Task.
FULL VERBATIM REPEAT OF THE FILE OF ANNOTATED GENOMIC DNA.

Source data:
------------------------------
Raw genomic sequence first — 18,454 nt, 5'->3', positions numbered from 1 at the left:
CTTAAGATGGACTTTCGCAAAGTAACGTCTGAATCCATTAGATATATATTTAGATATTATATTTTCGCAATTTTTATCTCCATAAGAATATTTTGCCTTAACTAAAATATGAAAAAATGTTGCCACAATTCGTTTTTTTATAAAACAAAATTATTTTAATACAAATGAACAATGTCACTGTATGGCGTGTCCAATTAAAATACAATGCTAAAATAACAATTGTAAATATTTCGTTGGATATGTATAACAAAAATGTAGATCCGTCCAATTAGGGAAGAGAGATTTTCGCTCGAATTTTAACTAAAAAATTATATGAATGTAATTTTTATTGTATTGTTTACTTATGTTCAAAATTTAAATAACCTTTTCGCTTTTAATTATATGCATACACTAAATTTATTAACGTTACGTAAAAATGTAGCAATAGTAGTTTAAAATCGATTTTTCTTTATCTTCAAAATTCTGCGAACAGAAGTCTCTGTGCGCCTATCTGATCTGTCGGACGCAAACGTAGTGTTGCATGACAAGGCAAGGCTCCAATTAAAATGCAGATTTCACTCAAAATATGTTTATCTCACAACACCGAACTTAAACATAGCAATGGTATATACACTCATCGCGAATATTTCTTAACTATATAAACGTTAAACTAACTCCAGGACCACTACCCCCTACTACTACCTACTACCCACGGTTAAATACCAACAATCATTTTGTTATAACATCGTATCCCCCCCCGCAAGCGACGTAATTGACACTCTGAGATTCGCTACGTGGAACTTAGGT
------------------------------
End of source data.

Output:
Raw genomic sequence first — 18,454 nt, 5'->3', positions numbered from 1 at the left:
CTTAAGATGGACTTTCGCAAAGTAACGTCTGAATCCATTAGATATATATTTAGATATTATATTTTCGCAATTTTTATCTCCATAAGAATATTTTGCCTTAACTAAAATATGAAAAAATGTTGCCACAATTCGTTTTTTTATAAAACAAAATTATTTTAATACAAATGAACAATGTCACTGTATGGCGTGTCCAATTAAAATACAATGCTAAAATAACAATTGTAAATATTTCGTTGGATATGTATAACAAAAATGTAGATCCGTCCAATTAGGGAAGAGAGATTTTCGCTCGAATTTTAACTAAAAAATTATATGAATGTAATTTTTATTGTATTGTTTACTTATGTTCAAAATTTAAATAACCTTTTCGCTTTTAATTATATGCATACACTAAATTTATTAACGTTACGTAAAAATGTAGCAATAGTAGTTTAAAATCGATTTTTCTTTATCTTCAAAATTCTGCGAACAGAAGTCTCTGTGCGCCTATCTGATCTGTCGGACGCAAACGTAGTGTTGCATGACAAGGCAAGGCTCCAATTAAAATGCAGATTTCACTCAAAATATGTTTATCTCACAACACCGAACTTAAACATAGCAATGGTATATACACTCATCGCGAATATTTCTTAACTATATAAACGTTAAACTAACTCCAGGACCACTACCCCCTACTACTACCTACTACCCACGGTTAAATACCAACAATCATTTTGTTATAACATCGTATCCCCCCCCGCAAGCGACGTAATTGACACTCTGAGATTCGCTACGTGGAACTTAGGT